Tag Archives: John Webster

New Barth Books

Two new Barth books arrived in the post this week, all the more exciting because they are primary documents rather than new books about Barth.

The first A Unique Time of God: Karl Barth’s WWI Sermons contains thirteen sermons preached by Barth to his small congregation at Safenwil from July 26 through November 1, 1914 – the first three months of the war. Here is the young pastor Karl Barth, twenty-eight years of age, wrestling with the meaning of the war in the light of Scripture and theology. Nine of the sermons are based on New Testament texts, and four on the Old Testament. This is the first time these sermons have been translated for an English audience, and I am very much looking forward to reading this volume, together with its introductory essay by Canadian translator and editor William Klempa.

The second volume is also early Barth. The Epistle to the Ephesians were amongst the first lectures given by Professor Barth in the winter semester at Göttingen, 1921-1922, just months after Barth had ended his pastorate at Safenwil and finished the second edition of his Romans commentary. It seems Barth spent most of the course exegeting his way through the first chapter of the epistle, and then devoted the final lesson to chapters two through six! This volume also comes with introductory essays by Francis Watson and the late John Webster.

I have dipped at random into A Unique Time and present a brief excerpt (pp. 112-113):

So war, even this terrible war, has its place in God’s purposeful design of peace for us. Hence, for us men and women, what matters is that we have a living experience of the wrath and of the unspeakable grace of God, to which the European nations now tread so near. Nothing else will help us. In this time, victory and defeat can again be quickly reversed. For thousands of years the history of humanity has simply been a story of alternating victories and defeats. God has permitted time and again that humanity would go its way and on its way find only misery. Victory and success should no longer be what they want; what do they get out of them? Surely, we should all let God speak to us through the present storm, for which human beings are at fault. This will pass away, but you remain! As long as we keep on praying only for victory and success, God will not hear us, and we will continue to be confronted by new storms through our own fault.

Moveover, we Swiss should not think and pray in this manner. Yes, we want to pray for our beloved country, but not to a god of war and victory, in accordance with the practice of the ancient Jews and the pagans. Nor are we to pray that narrow-minded selfish prayer: “Spare our house; instead, burn down someone else’s!” Yes, and if the situation were to become serious, in no way could we boast about our just cause! Nor could we at all demand without question that the good Lord stand right behind our soldiers and cannons. We also are culpable in our whole being for the present world’s situation. Rather, we must pray as Jesus taught us: “Your kingdom come! Your will be done! And forgive us our sins! And deliver us from evil!”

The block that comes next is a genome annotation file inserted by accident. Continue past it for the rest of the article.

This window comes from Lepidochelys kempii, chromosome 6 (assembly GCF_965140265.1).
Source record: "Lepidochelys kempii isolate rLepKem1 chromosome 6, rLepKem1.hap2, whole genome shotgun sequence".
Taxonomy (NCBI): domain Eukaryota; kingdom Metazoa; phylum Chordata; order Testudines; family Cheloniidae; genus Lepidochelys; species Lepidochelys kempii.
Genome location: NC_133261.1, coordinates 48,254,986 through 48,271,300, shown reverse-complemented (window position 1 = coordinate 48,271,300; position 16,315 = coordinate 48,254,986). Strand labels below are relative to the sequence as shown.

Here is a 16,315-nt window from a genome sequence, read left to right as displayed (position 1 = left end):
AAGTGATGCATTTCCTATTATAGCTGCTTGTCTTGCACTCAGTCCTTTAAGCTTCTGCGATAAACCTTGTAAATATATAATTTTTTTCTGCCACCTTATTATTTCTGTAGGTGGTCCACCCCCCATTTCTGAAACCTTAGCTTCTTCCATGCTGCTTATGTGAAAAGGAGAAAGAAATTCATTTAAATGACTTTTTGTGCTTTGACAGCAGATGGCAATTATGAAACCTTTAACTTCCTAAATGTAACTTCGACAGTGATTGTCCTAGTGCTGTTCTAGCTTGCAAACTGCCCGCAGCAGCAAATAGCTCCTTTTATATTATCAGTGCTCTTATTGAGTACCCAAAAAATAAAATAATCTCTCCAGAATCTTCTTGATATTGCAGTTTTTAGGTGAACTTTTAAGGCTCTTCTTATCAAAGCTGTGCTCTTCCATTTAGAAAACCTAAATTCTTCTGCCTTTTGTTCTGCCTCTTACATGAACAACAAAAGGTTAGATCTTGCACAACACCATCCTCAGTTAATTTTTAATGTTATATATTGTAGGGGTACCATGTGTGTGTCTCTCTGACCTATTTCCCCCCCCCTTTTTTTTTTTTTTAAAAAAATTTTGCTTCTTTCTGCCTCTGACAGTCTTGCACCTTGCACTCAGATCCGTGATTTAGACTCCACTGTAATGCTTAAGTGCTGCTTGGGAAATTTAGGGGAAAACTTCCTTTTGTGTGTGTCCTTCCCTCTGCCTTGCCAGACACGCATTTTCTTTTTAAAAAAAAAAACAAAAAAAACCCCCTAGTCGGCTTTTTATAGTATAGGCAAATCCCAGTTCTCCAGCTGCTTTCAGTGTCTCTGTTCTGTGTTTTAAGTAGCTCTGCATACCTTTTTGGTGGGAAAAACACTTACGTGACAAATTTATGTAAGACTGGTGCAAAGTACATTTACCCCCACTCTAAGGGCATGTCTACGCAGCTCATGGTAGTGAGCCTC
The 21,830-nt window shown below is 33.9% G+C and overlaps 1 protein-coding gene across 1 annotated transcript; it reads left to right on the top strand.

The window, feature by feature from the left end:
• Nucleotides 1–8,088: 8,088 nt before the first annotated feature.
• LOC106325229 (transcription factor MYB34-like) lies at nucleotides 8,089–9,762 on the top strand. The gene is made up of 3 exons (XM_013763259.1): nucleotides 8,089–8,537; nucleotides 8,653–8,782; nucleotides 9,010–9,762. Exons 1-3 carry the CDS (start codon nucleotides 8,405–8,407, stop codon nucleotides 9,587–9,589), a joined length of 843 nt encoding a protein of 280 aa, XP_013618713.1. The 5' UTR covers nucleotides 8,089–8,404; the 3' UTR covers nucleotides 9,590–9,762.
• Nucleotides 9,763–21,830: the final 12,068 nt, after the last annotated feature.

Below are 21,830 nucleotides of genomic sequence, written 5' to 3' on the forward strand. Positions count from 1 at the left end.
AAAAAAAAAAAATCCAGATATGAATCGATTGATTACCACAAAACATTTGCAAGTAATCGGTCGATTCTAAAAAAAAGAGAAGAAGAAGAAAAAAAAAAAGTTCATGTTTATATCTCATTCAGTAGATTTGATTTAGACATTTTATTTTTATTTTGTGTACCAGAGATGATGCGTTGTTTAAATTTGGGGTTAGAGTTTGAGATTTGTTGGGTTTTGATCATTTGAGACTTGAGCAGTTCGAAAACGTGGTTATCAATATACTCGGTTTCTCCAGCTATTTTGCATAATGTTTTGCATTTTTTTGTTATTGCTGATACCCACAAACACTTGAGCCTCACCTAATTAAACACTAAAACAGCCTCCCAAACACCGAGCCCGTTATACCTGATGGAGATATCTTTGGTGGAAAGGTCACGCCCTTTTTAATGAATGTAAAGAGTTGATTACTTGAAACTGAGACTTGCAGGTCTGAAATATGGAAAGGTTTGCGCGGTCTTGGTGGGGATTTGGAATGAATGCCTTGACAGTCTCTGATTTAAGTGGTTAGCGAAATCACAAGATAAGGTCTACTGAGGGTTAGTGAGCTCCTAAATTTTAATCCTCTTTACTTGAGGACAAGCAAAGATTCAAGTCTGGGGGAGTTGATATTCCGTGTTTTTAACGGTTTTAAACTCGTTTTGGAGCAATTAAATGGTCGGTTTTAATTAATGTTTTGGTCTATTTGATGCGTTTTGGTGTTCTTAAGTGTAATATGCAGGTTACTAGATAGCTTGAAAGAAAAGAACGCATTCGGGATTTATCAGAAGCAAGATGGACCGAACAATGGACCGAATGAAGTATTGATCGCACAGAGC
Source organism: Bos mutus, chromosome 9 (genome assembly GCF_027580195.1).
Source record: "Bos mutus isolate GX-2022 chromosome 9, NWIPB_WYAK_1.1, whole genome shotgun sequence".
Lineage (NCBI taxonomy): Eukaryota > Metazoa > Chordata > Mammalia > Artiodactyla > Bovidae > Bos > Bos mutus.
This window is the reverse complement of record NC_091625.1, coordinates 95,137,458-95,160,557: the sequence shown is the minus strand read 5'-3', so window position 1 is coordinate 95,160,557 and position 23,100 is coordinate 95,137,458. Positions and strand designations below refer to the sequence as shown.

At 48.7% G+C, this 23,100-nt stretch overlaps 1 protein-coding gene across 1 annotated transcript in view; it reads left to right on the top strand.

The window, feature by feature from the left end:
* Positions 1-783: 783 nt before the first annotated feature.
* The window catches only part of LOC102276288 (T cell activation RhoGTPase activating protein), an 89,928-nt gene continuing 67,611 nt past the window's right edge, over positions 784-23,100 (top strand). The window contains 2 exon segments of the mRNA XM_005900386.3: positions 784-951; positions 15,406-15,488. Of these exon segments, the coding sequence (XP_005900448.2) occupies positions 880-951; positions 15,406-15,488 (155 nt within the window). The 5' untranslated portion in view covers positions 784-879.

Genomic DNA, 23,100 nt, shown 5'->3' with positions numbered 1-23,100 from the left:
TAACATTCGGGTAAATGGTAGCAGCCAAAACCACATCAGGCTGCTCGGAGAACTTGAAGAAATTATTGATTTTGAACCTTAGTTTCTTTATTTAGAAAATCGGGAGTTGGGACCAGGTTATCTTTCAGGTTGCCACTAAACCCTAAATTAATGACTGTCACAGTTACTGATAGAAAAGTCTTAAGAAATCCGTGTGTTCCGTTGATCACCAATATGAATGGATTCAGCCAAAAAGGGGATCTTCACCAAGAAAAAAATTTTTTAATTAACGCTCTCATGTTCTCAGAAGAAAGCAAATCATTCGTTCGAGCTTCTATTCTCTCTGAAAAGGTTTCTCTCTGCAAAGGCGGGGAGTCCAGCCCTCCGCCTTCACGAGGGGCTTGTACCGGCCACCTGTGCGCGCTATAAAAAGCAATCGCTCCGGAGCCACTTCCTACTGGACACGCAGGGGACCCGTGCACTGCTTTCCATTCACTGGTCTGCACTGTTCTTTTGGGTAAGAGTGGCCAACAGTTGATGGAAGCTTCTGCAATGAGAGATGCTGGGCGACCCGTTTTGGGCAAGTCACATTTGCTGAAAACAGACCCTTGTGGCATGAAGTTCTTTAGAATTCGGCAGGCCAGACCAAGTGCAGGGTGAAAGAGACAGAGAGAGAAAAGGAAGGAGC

Lord, set us free, not from the enemies but from the powers of darkness that are in and around us, from falsehood and arrogance, meanness and thoughtlessness. Lord, let us be victorious, not over foreign nations but over ourselves, over our selfishness. Lord, let us triumph, not in outward success but in letting ourselves be filled and empowered with your love, freedom, and justice. Dear friends, let this be our war prayer, the war prayer of a neutral nation. . . .  May God grant this. If we so pray, God hears us. 

Doctrine as Life-Skill

In his excellent essay on “Providence” (in Kapic & McCormack, Mapping Modern Theology, 203-226) the late John Webster suggests that the classical doctrine of providence was not so much metaphysical speculation as practical theology,

Providing orientation and consolation to believers by instructing them in how to read the world as an ordered, not random, reality—ordered by divine love and directed by divine power for God’s glory and the creature’s good (207).

Thus the knowledge of providence is not theoretical or metaphysical knowledge, but

One of the skills required for and reinforced by living life in a certain direction. . . . Knowledge of providence can [console and direct] because it refers us to the objective realities of God’s antecedent purpose, present active care, and promises for the future (216).

When I read this I was intrigued by the idea of doctrine understood as a skill for Christian life and service. Those Christians equipped with a theological understanding of providence are prepared in some sense for living “in a certain direction,”—that is, toward God. The doctrine orients and consoles, provides direction and a framework for thinking about life’s blessings and difficulties, opportunities and threats. It provides assurance that life is fundamentally purposeful and in some way ordered, and so also encourages the believer to live purposefully and confidently in trust that the provident God sees, provides, directs and cares.

If this is true of the doctrine of providence, is it true of other doctrines also? Do they also provide certain “skills” for fruitful Christian living “in a certain direction”? Beth Felker Jones argues that this is the case in her Practicing Christian Doctrine in which she argues that theology and Christian life are bodily realities which press towards visibility in the world. Therefore the careful articulation of doctrine must issue in practice if it is to be faithful to its intent. Doctrines are not simply about intellectual development or “getting the faith right.” They are equipment for Christian life.